“Even then Dr M.V. Gopalaswamy continued to be director (till 2 August 1943). After that his colleague, Prof N. Kasturi was appointed full-time chief executive with the designation ‘assistant station superintendent.’ The radio station continued to function under the care of Kasturi, who was a thorough gentleman and a well-known humourist….

It was during that [Kasturi] period that All India Radio was baptised as ‘Akashvani‘ , a name that has been an appropriate metaphor for this wonderful organisation. The radio station flaunted with aplomb the title ‘Akashvani Mysore’ before its facade. It wafted on the waves and reached the hearts of listeners lending them undimmed pleasure. Later on, when All India Radio came under the administrative fold of the Indian government, the radio stations continued to use the name ‘Akashvani‘. The credit of lending this beautiful name ‘Akashvani‘ to all the radio stations of the country belongs to Mysore Akashvani.

Vijaya Haran’s editorial does not, of course,  say Gopalaswamy christened Akashvani, merely that he set it up.

So,while the parentage of Akashvani is not in question, it is Prof Gopalaswamy’s role in naming it that is clearly under question. Did he call it “Akashvani Broadcasting Station” when he started broadcasting as a hobby in 1935, as an earlier souvenir published in 1950 (and included in the platinum jubilee souvenir) avers?

If the name Akashvani evolved under N. Kasturi’s helmsmanship, did Kasturi himself think up the name? Did Prof Gopalaswamy, who was no longer its chief, have any role in it christening or, as a college principal himself, did Gopalaswamy draw his inspiration from an academic 300 km away?

Gouri Satya, the journalist who is a walking encyclopaedia on Mysore, wrote recently that “a few sat together and hit upon the name Akashvani for the toy broadcasting station“. Was Hosbet Rama Rao among the few?

In the evening newspaper, Star of Mysore, reader K. Radha Chengappa writes:

“The truth is revealed by late N. Kasturi in his book Loving God, page 76 (early 1920), where he refers to his colleague Dr. M.V. Gopalaswamy of Maharaja’s College, Psychology Department.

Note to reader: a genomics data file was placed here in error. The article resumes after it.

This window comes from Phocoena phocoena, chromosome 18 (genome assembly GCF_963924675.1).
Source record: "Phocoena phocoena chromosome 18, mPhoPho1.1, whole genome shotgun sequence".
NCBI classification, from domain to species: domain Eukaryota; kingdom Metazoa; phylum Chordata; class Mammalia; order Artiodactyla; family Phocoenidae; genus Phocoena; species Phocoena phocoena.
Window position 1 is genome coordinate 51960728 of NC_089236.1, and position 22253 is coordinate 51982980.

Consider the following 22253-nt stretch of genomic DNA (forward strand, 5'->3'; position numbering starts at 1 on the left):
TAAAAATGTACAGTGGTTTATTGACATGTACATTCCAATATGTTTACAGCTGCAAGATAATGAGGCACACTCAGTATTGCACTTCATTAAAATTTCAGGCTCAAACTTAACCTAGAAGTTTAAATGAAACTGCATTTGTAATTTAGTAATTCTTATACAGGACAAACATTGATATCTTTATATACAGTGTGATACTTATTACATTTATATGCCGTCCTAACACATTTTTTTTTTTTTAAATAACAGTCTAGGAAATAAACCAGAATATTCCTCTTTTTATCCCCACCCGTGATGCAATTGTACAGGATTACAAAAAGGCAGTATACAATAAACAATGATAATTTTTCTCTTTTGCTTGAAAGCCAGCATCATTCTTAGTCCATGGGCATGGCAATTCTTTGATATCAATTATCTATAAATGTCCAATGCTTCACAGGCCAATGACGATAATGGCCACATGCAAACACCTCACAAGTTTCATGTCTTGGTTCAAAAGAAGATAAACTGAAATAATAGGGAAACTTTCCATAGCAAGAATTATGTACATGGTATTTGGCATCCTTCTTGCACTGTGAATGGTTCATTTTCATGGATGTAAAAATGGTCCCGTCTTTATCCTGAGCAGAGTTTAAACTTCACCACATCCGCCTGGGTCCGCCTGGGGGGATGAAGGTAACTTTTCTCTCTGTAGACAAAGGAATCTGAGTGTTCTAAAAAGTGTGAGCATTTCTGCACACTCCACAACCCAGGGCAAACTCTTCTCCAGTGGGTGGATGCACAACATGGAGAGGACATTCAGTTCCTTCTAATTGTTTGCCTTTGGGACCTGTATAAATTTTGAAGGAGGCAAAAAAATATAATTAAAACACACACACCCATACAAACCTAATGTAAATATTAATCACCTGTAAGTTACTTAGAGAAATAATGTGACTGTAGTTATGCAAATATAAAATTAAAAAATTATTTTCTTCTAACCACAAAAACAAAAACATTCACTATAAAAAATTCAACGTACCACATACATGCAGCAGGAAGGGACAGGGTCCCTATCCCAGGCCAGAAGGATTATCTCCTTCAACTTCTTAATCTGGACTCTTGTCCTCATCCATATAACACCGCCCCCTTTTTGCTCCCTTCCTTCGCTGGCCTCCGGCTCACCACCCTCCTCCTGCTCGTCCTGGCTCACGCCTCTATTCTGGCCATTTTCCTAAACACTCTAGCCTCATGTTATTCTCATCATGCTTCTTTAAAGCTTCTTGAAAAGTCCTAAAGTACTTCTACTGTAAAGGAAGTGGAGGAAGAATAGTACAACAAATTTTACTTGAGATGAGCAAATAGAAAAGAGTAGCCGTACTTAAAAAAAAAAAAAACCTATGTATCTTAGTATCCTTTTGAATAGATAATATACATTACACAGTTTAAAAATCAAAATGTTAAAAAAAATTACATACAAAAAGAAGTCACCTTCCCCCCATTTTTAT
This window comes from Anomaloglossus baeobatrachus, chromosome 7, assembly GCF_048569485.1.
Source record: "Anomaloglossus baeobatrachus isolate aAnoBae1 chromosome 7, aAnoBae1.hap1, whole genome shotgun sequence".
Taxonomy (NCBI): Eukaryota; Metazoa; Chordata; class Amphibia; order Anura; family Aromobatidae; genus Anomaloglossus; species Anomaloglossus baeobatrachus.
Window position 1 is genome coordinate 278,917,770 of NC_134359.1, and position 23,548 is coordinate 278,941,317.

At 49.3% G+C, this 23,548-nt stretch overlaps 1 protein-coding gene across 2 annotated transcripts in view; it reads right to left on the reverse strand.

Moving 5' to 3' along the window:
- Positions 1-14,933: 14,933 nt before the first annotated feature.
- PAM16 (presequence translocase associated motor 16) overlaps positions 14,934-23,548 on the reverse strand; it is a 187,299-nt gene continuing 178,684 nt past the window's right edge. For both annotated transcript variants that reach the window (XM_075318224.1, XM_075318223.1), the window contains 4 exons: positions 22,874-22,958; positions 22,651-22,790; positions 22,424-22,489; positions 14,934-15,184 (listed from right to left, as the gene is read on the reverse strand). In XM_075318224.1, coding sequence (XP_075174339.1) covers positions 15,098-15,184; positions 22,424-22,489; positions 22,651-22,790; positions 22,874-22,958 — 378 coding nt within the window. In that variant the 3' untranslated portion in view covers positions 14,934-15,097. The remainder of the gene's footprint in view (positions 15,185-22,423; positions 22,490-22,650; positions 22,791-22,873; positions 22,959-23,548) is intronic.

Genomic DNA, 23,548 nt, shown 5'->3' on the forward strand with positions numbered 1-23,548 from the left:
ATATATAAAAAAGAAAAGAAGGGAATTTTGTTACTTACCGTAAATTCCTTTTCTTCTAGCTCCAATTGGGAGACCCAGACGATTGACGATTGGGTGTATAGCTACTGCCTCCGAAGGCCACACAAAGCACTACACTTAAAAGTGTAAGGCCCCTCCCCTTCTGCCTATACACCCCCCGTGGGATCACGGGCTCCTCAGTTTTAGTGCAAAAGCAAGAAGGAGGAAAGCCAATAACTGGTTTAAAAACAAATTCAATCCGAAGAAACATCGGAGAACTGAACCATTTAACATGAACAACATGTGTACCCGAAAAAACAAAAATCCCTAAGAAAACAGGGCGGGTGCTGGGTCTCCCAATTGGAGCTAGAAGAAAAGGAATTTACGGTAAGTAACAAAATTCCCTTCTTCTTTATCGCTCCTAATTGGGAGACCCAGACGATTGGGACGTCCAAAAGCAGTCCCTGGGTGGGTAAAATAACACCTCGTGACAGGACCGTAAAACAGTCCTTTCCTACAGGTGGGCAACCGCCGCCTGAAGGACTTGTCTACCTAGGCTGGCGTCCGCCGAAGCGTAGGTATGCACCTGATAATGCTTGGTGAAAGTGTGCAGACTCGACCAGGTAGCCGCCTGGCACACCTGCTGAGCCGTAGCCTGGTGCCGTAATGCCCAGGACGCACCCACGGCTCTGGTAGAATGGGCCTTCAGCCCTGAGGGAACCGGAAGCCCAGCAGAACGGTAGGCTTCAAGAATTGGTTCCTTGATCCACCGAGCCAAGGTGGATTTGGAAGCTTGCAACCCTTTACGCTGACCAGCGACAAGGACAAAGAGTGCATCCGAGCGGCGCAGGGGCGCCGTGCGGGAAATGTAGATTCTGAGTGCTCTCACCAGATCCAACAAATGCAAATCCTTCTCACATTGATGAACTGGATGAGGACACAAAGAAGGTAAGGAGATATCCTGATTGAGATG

“He writes that Dr. MVG had bought a mini Philips transmitter and desired to use it to broadcast educational programmes for the common man an hour everyday. After some years, he managed to secure permission to use short wave transmission programmes.

“For this project, he had roped in Kasturi and when he wanted an Indian word for the broadcasting station, Kasturi’s choice was Akashvani and this word stuck for AIR (All India Radio).”

Or was it Rabindranath Tagore who is supposed to have done so “in the 1930s”?

***

Photographs: courtesy Akashavani Mysore platinum jubilee souvenir

High Court verdict or Panchayat pronouncement?

1 October 2010

The reliance of the Allahabad high court on the “faith and belief of Hindus”—that Lord Rama was born in the “area covered under the central dome of the disputed structure”—in trifurcating the Ayodhya title suit, has come in for sharp criticism across the English media.

***

The Hindu‘s deputy editor, Siddharth Varadarajan:

“The legal and political system in India stood silent witness to the crime of trespass, vandalism and expropriation [of the Babri masjid]. Eighteen years later, the country has compounded that sin by legitimising the “faith” and “belief” of those who took the law into their own hands.

“The “faith and belief” that the court speaks about today acquired salience only after the Vishwa Hindu Parishad and the Bharatiya Janata Party launched a political campaign in the 1980s to “liberate” the “janmasthan.”

“Collectives in India have faith in all sorts of things but “faith” cannot become the arbiter of what is right and wrong in law. Nor can the righting of supposed historical wrongs become the basis for dispensing justice today.”

Former Delhi High Court judge Justice R.S. Sodhi in The Telegraph:

“I think this judgment is useless. It is a statuesque judgment. The court has gone into issues of belief, which it should not have. It has actually decided nothing.”

Supreme Court lawyer Prashant Bhushan in The Telegraph:

“It is an absurd judgment. No legal right can be declared on the basis of people’s faith. They (the three judges) have decided on all kinds of irrelevant and emotional issues. There is no legal basis to the ruling that the disputed land should be divided into three parts.”

Jamia Milia Professor, Mukul Kesavan, in The Telegraph:
“The court also seemed to endorse the argument from faith in a way that is certain to be controversial. Both decisions, as they stand, might set precedents that could have worrying consequences for pluralism and the freedom of religious belief and practice, especially for disputes between a religious minority and a religious majority.”

Historian Irfan Habib in The Times of India: